Protect your Reputation with a Social Media Policy.
Posted by Trindy Oakley
Social Media can be a fun and exciting way to engage your customers and the wider community. As a business it could become your greatest asset or you your biggest downfall. No matter the size of your business, whether it is a start-up or a global entity, it is vital to be fully aware of your reputation management requirements.
Publishing content on the internet is forever, coupled with the ease in which it can go viral makes it vital that all business’ provide comprehensive guidelines and policies for the way employees are to use social media.
A perfect example of what happens when a business doesn’t provide guidance to their employees is this storify article by David Hall.
We’ve all heard the stories of employees posting inappropriate content on Facebook that caused loss of employment, but what about the potential to expose the employers to risk such as loss of and/or disclosure of confidential information, discrimination claims, unfair dismissal, reputation threat or defamation?
There is a plethora of resources available for the creation of internet, blog and social media policies for the work place. If you are interested in writing your own I would highly recommend looking at Social Media Governance otherwise there are numerous social media professionals that can be engaged.
I would suggest that your Social Media Policy cover at minimum the following areas:
Definition of Social Media: Employees need to be aware of exactly what your business defines as “social media”. Ensure you make it clear that the policy is not just limited to the sites and types of media that you list i.e. Facebook or Twitter, but also covers a definitive explanation of digital communication tools.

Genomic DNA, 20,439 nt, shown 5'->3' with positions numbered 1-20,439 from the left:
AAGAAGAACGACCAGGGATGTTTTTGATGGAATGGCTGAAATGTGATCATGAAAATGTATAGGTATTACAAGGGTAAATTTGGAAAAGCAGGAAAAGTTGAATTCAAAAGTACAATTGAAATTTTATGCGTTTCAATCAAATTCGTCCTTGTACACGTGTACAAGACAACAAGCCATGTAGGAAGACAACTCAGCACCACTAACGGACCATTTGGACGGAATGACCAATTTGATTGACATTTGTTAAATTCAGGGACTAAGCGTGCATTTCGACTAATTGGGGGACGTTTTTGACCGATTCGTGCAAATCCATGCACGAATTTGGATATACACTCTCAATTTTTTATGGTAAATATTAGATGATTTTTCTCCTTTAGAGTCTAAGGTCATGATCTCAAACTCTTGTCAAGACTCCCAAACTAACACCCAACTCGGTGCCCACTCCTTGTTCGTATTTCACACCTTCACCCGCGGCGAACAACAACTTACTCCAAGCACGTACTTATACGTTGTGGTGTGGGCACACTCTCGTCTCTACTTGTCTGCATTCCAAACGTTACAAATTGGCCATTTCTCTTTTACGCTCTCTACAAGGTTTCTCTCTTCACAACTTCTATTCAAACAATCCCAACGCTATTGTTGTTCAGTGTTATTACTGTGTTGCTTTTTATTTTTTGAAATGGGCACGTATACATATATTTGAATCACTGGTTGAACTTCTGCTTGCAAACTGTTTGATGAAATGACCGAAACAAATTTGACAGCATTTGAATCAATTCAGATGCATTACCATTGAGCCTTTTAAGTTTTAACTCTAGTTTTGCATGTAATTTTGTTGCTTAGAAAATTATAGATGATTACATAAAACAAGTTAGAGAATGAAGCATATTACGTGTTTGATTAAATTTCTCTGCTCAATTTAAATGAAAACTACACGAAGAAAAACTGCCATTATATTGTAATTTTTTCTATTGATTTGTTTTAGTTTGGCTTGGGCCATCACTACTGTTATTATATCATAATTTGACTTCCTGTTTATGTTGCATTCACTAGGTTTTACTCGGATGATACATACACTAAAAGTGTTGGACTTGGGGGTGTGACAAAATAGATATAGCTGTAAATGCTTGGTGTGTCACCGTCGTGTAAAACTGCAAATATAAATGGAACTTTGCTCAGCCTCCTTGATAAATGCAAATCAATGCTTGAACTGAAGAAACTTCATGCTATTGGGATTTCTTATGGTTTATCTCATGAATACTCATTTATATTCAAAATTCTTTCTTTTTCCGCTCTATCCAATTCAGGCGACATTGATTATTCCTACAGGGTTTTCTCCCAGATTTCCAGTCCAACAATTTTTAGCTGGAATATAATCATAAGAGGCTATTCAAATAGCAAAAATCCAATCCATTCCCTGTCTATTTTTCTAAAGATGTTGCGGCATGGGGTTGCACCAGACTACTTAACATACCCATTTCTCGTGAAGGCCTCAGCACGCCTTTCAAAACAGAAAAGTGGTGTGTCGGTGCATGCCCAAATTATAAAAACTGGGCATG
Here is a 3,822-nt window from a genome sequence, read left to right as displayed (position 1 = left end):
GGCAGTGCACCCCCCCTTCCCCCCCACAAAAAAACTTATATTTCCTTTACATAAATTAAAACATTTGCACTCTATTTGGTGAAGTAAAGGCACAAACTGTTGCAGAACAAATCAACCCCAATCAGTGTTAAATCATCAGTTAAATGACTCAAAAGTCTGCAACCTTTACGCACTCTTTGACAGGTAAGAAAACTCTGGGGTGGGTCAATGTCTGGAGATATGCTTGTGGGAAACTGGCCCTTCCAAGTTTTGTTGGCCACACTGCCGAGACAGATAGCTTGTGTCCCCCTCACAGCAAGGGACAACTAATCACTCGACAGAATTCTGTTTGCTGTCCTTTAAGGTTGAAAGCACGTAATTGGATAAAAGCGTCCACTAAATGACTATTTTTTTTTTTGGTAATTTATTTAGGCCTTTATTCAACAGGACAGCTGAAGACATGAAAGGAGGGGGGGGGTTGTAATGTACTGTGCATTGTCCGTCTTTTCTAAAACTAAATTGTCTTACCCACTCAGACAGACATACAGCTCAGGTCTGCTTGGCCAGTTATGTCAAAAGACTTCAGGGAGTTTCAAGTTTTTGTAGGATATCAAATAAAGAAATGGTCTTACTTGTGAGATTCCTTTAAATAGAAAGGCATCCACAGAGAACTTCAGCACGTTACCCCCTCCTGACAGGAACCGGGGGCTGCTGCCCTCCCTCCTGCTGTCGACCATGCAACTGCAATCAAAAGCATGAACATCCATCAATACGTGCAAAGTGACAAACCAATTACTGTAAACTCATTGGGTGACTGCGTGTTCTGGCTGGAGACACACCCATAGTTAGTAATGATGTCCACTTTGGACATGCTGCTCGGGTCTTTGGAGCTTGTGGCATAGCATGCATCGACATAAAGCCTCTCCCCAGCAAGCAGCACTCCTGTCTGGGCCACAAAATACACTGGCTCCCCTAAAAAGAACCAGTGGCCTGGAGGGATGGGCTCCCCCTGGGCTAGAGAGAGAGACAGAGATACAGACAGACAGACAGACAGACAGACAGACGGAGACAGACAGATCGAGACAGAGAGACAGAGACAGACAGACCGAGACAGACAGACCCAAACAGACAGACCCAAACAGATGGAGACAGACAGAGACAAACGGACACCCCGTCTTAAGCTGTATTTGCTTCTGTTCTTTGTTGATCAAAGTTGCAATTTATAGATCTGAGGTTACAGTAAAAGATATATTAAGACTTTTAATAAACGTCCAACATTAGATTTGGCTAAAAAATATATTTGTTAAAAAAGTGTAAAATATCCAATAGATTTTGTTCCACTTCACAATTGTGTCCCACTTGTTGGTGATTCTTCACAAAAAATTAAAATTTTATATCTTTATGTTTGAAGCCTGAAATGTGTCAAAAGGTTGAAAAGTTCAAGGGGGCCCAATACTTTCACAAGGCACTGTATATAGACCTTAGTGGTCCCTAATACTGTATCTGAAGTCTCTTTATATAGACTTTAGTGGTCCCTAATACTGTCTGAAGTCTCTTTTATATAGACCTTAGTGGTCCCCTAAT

What is acceptable and what is not: The policy should guide employees in what will be considered appropriate and inappropriate communications on social media:
- anything that could be viewed as derogatory towards, or disparaging of, colleagues, customers or clients;
- gives away or discusses your business’ confidential information;
- has the potential to bring your business into disrepute;
- undermines their effectiveness or productivity at work (eg. through excessive use).
Be sure to ensure that the employee understand that they are brand ambassadors and are encouraged to assist building the brand online. There is no greater advocate than a passionate employee. Set the guidelines such as time online at work, what can and can’t be said and they will happily assist you build your business online.
Consequences of breaching the Social Media Policy: Remind employees of breaching the terms of the policy which may involve disciplinary action or indeed termination of employment.
For further information and guidance feel free to contact Trindy Oakley at Oakenco Administration.
About Trindy OakleyI provide Virtual Assistant services to Small Businesses within the IT Industry. I care about reducing the time you spend on administrative tasks, so you can concentrate on the revenue generating aspects of your business!
Posted on March 7, 2012, in Blogging, Facebook, Google, Google+, Small Business, Social Media Marketing, Twitter and tagged blogging, Facebook, Google, reputation management, Social Media Marketing, social media policy, Twitter. Bookmark the permalink. Leave a Comment.